Nobel prize-winning economist Milton Friedman first mentioned helicopter money, or helicopter drops, in the late 1960s, but the idea gained popularity in 2002, after former Federal Reserve Chairman Ben Bernanke referenced helicopter money as a tool to stave off deflation. The eurozone implemented aggressive quantitative easing (QE) and negative-interest-rate policies in an attempt to avoid deflationary periods. However, the European Central Bank's (ECB) policies proved ineffective and consequently, helicopter money could become a reality in Europe.

Helicopter Money Defined

Helicopter drops is a monetary policy that a central bank could implement to stimulate the economy. The policy is unorthodox and potentially an irreversible alternative to QE; it theoretically should be used in extreme economic environments, such as deflationary periods. Central banks could implement helicopter money by creating money, rather than issuing debt or raising taxes to fund government spending. Thereafter, central banks stimulate the economy by transferring money to the general public or spend the money on investments. As a result, the public would increase spending and, in turn, inflation should increase. Helicopter drops may be permanent and irreversible, contrary to QE, which is temporary.

European Economic and Monetary Policy

Europe started a QE program in March 2015 worth approximately 1.1 trillion euros. However, the ECB expanded its QE program by raising its monthly bond purchases to 80 billion euros per month, from 60 billion euros in March 2016. Moreover, corporate bonds became eligible for the QE program. The ECB's QE program is an indirect tool used to stimulate growth, but its effectiveness is lackluster. Despite the ECB's large stimulus program, Europe's harmonized index of consumer prices (HICP), a tool used to gauge inflation, remained near 0% since the start of the program, as of August 2016. Europe experienced deflationary periods during 2016, when it reported an overall HICP of -0.2% in February, -0.2% in April and -0.1% in May 2016.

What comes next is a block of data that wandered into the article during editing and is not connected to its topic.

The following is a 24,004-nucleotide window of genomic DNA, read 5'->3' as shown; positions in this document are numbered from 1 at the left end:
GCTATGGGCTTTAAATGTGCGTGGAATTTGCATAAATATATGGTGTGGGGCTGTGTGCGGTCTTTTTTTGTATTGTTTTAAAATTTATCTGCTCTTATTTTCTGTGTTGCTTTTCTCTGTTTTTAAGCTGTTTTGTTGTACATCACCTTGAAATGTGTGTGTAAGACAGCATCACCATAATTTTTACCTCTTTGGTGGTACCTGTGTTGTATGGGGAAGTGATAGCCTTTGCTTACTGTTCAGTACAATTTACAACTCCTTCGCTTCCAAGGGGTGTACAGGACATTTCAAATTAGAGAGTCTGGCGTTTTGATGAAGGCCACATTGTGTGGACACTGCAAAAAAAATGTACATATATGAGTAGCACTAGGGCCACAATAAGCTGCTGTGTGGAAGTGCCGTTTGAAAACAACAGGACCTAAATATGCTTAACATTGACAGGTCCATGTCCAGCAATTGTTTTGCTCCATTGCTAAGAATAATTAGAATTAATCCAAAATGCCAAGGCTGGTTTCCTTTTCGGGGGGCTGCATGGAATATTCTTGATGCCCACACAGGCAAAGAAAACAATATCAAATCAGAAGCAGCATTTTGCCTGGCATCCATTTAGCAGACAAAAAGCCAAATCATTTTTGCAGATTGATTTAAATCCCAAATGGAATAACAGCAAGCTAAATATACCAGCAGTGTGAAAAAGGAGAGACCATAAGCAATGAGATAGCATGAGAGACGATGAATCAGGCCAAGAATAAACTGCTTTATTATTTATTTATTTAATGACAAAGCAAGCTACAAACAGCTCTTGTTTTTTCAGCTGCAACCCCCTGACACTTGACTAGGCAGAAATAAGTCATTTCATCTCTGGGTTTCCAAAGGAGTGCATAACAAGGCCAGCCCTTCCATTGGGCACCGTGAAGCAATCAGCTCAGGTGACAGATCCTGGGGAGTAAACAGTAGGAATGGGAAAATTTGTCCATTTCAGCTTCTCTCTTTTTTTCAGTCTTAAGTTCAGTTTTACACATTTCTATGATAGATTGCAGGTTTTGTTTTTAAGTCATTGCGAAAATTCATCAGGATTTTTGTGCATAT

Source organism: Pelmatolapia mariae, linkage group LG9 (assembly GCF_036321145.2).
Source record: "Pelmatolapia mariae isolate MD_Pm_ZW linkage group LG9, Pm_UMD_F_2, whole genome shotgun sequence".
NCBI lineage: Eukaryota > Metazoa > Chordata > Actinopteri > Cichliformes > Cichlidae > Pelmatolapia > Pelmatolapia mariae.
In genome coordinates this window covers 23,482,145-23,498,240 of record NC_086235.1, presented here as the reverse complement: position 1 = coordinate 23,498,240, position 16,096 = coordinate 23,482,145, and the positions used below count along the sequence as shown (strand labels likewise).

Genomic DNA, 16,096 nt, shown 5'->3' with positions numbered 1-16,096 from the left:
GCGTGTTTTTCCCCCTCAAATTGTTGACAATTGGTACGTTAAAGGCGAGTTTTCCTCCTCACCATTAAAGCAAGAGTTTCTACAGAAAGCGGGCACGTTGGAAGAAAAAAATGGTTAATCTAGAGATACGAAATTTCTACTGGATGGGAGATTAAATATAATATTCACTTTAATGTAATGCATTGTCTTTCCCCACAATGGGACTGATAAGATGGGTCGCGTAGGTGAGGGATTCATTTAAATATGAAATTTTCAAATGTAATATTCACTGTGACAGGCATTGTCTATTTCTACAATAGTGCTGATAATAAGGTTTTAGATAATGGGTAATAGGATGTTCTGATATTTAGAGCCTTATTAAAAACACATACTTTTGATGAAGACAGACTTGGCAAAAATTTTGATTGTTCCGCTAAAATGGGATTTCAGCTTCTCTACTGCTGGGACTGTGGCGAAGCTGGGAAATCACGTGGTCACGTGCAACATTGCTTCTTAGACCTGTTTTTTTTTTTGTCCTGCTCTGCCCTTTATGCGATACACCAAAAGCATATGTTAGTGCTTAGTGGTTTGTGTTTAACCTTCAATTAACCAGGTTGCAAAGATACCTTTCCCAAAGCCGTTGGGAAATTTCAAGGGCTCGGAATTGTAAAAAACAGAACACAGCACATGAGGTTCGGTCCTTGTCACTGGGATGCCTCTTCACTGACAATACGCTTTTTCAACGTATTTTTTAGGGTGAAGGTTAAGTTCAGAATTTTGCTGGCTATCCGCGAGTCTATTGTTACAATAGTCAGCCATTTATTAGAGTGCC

To combat deflationary periods further, the ECB implemented a negative-interest-rate policy. In March 2016, the ECB set depository rates at -0.4%, which indicates that the central bank and private banks penalize depositors who keep money in banks. Negative interest rates should theoretically increase consumer spending and increase inflation because banks would lend to consumers and, thereafter, consumers would purchase goods and services. Banks, businesses and consumers should, theoretically, be investing and spending money in the negative interest rate environment, but the policy has proved to be ineffective.

Possibility of Helicopter Money

Although the ECB implements QE and negative interest rates, the eurozone is struggling to increase its inflation and gross domestic product (GDP) growth. The ECB expects inflation to be approximately 0.1% and GDP growth to be 1.4%. Consequently, economists are considering helicopter money as a last-resort monetary policy tool to stimulate the economy.

Former U.S. Fed Chairman Bernanke and former head of the United Kingdom's Financial Services Authority Adair Turner argued for the use of helicopter money in some economies. ECB President, Mario Draghi, stated that he is not ruling out helicopter money as a tool to stimulate the eurozone. Since the eurozone is experiencing deflationary periods, which adversely affects an economy over the long term, the ECB needs to find a way to increase inflation.

Deflationary periods cause consumers and businesses to curb spending because prices may continue to fall and therefore, they postpone purchases. Consequently, deflation causes economic weakness, which causes prices of goods and services to fall, and the cycle repeats until the ECB deploys other tools to reverse it. ECB's QE program and negative-interest-rate policy did not bring the eurozone's inflation rate close to its target of near 2%, and thus some economists and policy makers are considering helicopter money as an alternative.